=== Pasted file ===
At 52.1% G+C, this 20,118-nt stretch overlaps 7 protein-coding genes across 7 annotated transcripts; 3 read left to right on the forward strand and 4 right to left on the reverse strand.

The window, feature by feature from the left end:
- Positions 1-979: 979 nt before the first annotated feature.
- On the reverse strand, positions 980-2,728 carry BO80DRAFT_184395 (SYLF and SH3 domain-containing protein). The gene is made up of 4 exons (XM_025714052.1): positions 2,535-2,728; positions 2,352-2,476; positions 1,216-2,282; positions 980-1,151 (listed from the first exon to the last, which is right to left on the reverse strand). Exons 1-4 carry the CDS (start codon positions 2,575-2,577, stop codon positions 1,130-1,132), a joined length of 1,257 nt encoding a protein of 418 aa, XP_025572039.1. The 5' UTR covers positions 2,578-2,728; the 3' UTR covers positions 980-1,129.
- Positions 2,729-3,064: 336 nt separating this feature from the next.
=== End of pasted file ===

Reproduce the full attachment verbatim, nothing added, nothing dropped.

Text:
At 52.1% G+C, this 20,118-nt stretch overlaps 7 protein-coding genes across 7 annotated transcripts; 3 read left to right on the forward strand and 4 right to left on the reverse strand.

The window, feature by feature from the left end:
- Positions 1-979: 979 nt before the first annotated feature.
- On the reverse strand, positions 980-2,728 carry BO80DRAFT_184395 (SYLF and SH3 domain-containing protein). The gene is made up of 4 exons (XM_025714052.1): positions 2,535-2,728; positions 2,352-2,476; positions 1,216-2,282; positions 980-1,151 (listed from the first exon to the last, which is right to left on the reverse strand). Exons 1-4 carry the CDS (start codon positions 2,575-2,577, stop codon positions 1,130-1,132), a joined length of 1,257 nt encoding a protein of 418 aa, XP_025572039.1. The 5' UTR covers positions 2,578-2,728; the 3' UTR covers positions 980-1,129.
- Positions 2,729-3,064: 336 nt separating this feature from the next.